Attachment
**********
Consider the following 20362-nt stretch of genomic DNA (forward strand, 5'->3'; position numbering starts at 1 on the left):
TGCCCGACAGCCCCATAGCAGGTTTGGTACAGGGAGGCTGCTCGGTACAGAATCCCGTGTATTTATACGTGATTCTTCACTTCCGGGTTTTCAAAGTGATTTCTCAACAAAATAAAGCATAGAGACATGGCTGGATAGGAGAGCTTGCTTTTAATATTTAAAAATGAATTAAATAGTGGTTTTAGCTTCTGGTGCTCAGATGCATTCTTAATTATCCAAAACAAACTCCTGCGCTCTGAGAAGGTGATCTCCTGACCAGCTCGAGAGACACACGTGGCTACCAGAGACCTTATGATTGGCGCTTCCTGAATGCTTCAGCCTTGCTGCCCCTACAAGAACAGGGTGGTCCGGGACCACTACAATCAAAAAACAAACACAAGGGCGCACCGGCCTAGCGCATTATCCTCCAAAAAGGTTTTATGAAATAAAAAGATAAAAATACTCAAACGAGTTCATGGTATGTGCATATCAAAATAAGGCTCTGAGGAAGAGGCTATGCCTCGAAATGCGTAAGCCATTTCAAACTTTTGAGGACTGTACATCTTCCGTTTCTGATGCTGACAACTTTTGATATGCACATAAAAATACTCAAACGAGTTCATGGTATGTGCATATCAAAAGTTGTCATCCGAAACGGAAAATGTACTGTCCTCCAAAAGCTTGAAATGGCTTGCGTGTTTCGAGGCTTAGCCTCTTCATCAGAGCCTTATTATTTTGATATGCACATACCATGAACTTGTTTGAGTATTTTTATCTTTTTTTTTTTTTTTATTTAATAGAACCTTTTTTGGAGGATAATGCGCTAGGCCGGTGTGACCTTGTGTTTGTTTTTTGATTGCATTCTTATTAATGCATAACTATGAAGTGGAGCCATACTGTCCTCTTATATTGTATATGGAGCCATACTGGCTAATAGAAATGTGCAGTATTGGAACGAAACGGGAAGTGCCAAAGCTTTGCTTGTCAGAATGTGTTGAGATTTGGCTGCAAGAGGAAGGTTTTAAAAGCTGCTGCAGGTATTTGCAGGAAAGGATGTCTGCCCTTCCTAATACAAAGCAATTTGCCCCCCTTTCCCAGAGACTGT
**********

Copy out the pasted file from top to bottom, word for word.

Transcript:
Consider the following 20362-nt stretch of genomic DNA (forward strand, 5'->3'; position numbering starts at 1 on the left):
TGCCCGACAGCCCCATAGCAGGTTTGGTACAGGGAGGCTGCTCGGTACAGAATCCCGTGTATTTATACGTGATTCTTCACTTCCGGGTTTTCAAAGTGATTTCTCAACAAAATAAAGCATAGAGACATGGCTGGATAGGAGAGCTTGCTTTTAATATTTAAAAATGAATTAAATAGTGGTTTTAGCTTCTGGTGCTCAGATGCATTCTTAATTATCCAAAACAAACTCCTGCGCTCTGAGAAGGTGATCTCCTGACCAGCTCGAGAGACACACGTGGCTACCAGAGACCTTATGATTGGCGCTTCCTGAATGCTTCAGCCTTGCTGCCCCTACAAGAACAGGGTGGTCCGGGACCACTACAATCAAAAAACAAACACAAGGGCGCACCGGCCTAGCGCATTATCCTCCAAAAAGGTTTTATGAAATAAAAAGATAAAAATACTCAAACGAGTTCATGGTATGTGCATATCAAAATAAGGCTCTGAGGAAGAGGCTATGCCTCGAAATGCGTAAGCCATTTCAAACTTTTGAGGACTGTACATCTTCCGTTTCTGATGCTGACAACTTTTGATATGCACATAAAAATACTCAAACGAGTTCATGGTATGTGCATATCAAAAGTTGTCATCCGAAACGGAAAATGTACTGTCCTCCAAAAGCTTGAAATGGCTTGCGTGTTTCGAGGCTTAGCCTCTTCATCAGAGCCTTATTATTTTGATATGCACATACCATGAACTTGTTTGAGTATTTTTATCTTTTTTTTTTTTTTTATTTAATAGAACCTTTTTTGGAGGATAATGCGCTAGGCCGGTGTGACCTTGTGTTTGTTTTTTGATTGCATTCTTATTAATGCATAACTATGAAGTGGAGCCATACTGTCCTCTTATATTGTATATGGAGCCATACTGGCTAATAGAAATGTGCAGTATTGGAACGAAACGGGAAGTGCCAAAGCTTTGCTTGTCAGAATGTGTTGAGATTTGGCTGCAAGAGGAAGGTTTTAAAAGCTGCTGCAGGTATTTGCAGGAAAGGATGTCTGCCCTTCCTAATACAAAGCAATTTGCCCCCCTTTCCCAGAGACTGT